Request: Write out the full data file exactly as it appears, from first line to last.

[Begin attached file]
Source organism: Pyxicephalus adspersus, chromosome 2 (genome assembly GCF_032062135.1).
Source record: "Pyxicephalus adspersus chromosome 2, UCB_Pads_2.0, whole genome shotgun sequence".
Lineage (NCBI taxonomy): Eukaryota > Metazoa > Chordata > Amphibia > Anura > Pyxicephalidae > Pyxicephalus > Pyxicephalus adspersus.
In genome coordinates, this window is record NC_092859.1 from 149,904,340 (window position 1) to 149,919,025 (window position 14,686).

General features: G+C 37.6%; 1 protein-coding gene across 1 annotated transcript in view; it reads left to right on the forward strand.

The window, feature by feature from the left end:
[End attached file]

Source organism: Pyxicephalus adspersus, chromosome 2 (genome assembly GCF_032062135.1).
Source record: "Pyxicephalus adspersus chromosome 2, UCB_Pads_2.0, whole genome shotgun sequence".
Lineage (NCBI taxonomy): Eukaryota > Metazoa > Chordata > Amphibia > Anura > Pyxicephalidae > Pyxicephalus > Pyxicephalus adspersus.
In genome coordinates, this window is record NC_092859.1 from 149,904,340 (window position 1) to 149,919,025 (window position 14,686).

General features: G+C 37.6%; 1 protein-coding gene across 1 annotated transcript in view; it reads left to right on the forward strand.

The window, feature by feature from the left end: